Because most philosophies that frown on reproduction don't survive.

Saturday, July 25, 2015

Briefly Reviewed: The Caine Mutiny

When we moved into our house, we inherited a number of books, among them two fat volumes The Winds of War and War and Remembrance by Herman Wouk. I knew nothing of these, but since I was already starting to think about the idea of a massive novel of military history, I kept them around when we sold or donated many of the others. Reading about Wouk, I discovered that his most famous novel is actually The Caine Mutiny, which also has the virtue of being slightly shorter, so when I heard that Julie and Scott were going to be discussing The Caine Mutiny on A Good Story is Hard to Find, I decided it was time to dip in and see how Wouk's writing was.

The Caine Mutiny, published in 1951, is the most famous novel by Herman Wouk, who himself served on a destroyer mine sweeper (the same class of ship as the fictional Caine in the novel) during World War II. It follows the experiences of young Willie Keith, a young man with a Princeton education and a wealthy family who joins the navy mostly to avoid being drafted into the army.

[some mild spoilers follow but I've avoided revealing points of suspense]

Life in the navy quickly has a good effect on Keith, who before the war is wiling away his time playing piano in seedy nightclubs and dating a singer whom he strings along in a relationship despite being determined not to marry her left he embarrass his family.

However, when he's assigned to active duty after training Keith ends up on the Caine, a WW1 era destroyer made over as a minesweeper -- a rusty, obsolete ship with a captain Willie takes for a clod and a crew that tends to slovenliness. When a new captain, Lieutenant Commander Queeg is assigned to the Caine, Midshipman Keith hopes the new captain will whip things into shape and at last bring them into the "real navy". However, Captain Queeg's increasingly incompetent and paranoid behavior soon leads all the officers and crew to dislike him, and eventually his executive officer relieves of him duty on the grounds of mental illness in the titular "mutiny" when Queegs actions seem to endanger the ship's safety during a typhoon.

The novel goes on to deal with the trial of the officers for mutiny, the end of the war, and the resolution of Kieth's on-again-off-again romance with May Wynn, his girlfriend from before the war.

I enjoyed the book a lot. It kept me turning rapt throughout and I constantly found excuses to go back to it. It does interesting things with character and narrative. While told in the third person, and with omniscient elements, Keith is definitely our viewpoint character, and our understanding of various characters develops and changes significantly and Keith himself matures, learns his duty, and develops his understanding of the navy and of the war. Wouk's prose is a times dazzling, and there are some very evocative and perceptive sections of description dealing with the war and how the experiences of the men in it are shaped so much by their particular place and role. It's not great literature nor overly literary -- no one will rhapsodize about it as some sort of exotic prose confection -- but it's a well written book which you can definitely see earning it's Pulitzer. Lurking in the background is the sense of the import of the events. Wouk is a Jewish writer, and as narrator he a couple times turns back to the ongoing work of the holocaust going on in the background with little regard from the characters, except in a key speech by the Jewish lawyer and fight pilot who agrees to defend the Caine mutineers at their court martial.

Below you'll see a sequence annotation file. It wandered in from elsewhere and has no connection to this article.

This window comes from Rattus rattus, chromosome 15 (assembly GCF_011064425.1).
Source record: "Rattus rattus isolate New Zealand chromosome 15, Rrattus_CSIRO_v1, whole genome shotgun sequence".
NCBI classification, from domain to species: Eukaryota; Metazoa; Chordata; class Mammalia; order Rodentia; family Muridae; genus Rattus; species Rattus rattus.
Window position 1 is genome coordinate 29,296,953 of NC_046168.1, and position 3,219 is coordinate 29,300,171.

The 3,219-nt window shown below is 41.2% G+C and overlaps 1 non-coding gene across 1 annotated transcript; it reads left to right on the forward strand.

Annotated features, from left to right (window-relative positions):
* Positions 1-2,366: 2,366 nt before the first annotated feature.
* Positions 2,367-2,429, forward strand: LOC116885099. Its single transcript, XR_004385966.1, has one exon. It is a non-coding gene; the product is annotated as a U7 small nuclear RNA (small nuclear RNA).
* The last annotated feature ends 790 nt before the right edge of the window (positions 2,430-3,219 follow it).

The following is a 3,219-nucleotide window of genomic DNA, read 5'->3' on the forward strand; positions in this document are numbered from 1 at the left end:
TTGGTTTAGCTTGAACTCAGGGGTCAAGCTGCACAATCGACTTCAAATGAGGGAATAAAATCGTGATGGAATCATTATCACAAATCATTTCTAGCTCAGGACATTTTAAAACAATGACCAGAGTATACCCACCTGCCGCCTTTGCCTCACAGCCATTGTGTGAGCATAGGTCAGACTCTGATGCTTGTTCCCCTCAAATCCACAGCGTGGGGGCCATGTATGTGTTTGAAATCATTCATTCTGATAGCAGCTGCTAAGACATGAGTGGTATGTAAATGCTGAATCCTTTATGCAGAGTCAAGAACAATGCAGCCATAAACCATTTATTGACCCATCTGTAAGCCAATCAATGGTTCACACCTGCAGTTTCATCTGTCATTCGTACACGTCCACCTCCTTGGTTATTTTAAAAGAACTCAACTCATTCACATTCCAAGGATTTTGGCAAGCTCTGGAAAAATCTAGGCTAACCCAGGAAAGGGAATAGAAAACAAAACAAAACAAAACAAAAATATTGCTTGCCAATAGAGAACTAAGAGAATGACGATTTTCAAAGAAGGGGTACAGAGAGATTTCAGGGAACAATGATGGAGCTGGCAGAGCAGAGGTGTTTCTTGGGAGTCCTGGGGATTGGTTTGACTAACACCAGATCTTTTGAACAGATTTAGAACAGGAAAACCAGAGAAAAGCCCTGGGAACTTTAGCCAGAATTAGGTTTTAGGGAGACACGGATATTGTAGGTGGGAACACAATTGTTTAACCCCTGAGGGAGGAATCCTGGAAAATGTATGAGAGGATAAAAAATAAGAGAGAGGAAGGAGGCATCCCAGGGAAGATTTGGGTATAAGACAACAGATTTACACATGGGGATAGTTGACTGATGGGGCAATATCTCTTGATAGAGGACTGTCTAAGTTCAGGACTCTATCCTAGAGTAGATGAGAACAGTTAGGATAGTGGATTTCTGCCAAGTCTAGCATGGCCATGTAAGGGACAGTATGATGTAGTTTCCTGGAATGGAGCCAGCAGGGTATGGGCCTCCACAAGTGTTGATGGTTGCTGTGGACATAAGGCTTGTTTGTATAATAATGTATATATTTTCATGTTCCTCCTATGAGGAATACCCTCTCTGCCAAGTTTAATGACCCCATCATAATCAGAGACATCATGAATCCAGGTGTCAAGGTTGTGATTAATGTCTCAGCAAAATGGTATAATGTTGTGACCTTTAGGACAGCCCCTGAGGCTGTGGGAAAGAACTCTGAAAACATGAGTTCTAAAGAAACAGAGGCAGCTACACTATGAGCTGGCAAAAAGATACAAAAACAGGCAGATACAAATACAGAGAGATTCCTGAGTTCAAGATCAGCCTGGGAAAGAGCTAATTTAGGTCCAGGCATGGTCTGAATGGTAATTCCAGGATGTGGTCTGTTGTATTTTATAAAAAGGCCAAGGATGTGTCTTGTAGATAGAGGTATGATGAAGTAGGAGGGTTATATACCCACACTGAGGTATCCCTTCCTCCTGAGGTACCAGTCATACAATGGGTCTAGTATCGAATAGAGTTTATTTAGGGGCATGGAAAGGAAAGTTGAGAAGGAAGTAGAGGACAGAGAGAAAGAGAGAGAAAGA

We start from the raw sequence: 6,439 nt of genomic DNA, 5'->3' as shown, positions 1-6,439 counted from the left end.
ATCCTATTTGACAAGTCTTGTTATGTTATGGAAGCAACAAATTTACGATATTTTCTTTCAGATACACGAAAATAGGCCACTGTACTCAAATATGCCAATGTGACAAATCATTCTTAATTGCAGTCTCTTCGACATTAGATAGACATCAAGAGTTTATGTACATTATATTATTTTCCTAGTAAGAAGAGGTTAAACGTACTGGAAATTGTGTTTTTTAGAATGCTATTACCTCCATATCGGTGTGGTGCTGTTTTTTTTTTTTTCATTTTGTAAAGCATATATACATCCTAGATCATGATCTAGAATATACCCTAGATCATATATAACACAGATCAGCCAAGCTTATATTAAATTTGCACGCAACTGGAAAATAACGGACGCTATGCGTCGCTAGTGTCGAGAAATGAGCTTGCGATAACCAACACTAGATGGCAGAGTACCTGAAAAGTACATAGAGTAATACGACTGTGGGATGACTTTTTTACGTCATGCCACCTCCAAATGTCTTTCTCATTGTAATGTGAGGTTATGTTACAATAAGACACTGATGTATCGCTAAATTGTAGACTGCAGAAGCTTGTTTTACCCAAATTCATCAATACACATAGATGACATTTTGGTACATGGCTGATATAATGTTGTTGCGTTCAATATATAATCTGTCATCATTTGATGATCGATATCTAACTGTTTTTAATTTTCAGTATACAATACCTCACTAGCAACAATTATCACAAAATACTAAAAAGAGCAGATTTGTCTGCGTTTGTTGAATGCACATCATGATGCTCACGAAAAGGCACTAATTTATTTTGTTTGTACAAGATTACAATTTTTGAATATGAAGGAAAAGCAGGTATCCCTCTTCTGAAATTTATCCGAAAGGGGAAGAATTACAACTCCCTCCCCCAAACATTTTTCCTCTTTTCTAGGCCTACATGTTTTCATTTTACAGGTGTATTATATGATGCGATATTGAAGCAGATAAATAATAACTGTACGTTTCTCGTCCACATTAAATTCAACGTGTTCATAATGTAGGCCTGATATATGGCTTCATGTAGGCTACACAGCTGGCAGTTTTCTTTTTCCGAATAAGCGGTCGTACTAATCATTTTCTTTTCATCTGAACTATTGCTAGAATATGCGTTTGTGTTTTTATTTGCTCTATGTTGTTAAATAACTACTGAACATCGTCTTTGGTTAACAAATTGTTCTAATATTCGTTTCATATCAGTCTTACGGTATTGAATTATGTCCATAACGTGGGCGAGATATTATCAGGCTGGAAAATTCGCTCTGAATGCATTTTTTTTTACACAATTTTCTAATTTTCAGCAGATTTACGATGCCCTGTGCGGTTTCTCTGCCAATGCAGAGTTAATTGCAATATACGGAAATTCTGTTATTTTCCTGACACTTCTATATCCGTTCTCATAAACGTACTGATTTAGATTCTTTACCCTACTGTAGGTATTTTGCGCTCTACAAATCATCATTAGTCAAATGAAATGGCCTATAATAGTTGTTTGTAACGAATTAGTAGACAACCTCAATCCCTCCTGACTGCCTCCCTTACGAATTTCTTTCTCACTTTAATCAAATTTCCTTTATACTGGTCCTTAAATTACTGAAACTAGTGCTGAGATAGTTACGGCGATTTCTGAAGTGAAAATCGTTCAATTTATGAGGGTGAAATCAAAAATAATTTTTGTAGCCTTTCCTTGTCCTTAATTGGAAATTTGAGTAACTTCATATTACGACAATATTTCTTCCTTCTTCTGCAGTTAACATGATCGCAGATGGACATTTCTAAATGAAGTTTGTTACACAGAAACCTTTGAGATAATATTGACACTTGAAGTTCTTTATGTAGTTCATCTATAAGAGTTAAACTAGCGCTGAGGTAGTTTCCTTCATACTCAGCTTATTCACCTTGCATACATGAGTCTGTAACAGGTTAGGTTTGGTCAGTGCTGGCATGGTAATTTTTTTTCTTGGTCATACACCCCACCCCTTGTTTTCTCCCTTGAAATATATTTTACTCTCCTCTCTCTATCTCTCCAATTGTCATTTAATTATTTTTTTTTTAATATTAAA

The thing which I most wish Wouk had done a better job on was filling in some of what he assumed about the importance of the structure and running of the navy. Wouk does an almost gleeful job of showing us just how bad and unstable an officer Queeg is. And yet, the judgement of the author seems to be that relieving him of command is the wrong thing to do. As a civilian reader seventy years later, this seems almost shocking -- perhaps the more so because so many books and movies which include court martials resolve with the trope that of course the heroes were right to stand up as individuals against mindless obedience to authority. Maybe to 1951s audience with so many civilians who had spent a few years in the military recently, it seemed more obvious why Wouk came to this conclusion, but for me at this distance, I wish that he'd gone into it more deeply, and I want to understand it. Often, now that I'm at a level in a fairly large company where I see the working of executives frequently, the generic beefing of non-managers strikes me as failing to understand the way that things really work at that level. If I were going to try to do a business novel, one of my aims would be to try to make that insider's perspective more understandable to someone who hasn't been there.

With the WW2 navy, I haven't been there, and I wish that Wouk had assumed that a bit more and helped to put me through his thinking on the matter so that I could understand his perspective better.

I also enjoyed listening to Scott and Julie discuss the novel over at A Good Story is Hard to Find:


Julie D. said...

Thank you for the shout out. :-)

Yes, Wouk definitely does not do a good job of explaining enough of the Navy mindset on the points you mention. At least for me. I know that Willie Keith was supposed to be a window into that world but somehow it wasn't enough.

Banshee said...

The movie actually seems to bring across Wouk's point of view better. But there still seem to be some assumptions inherent in the story that modern life doesn't have. Loyalty and duty toward superiors, maybe.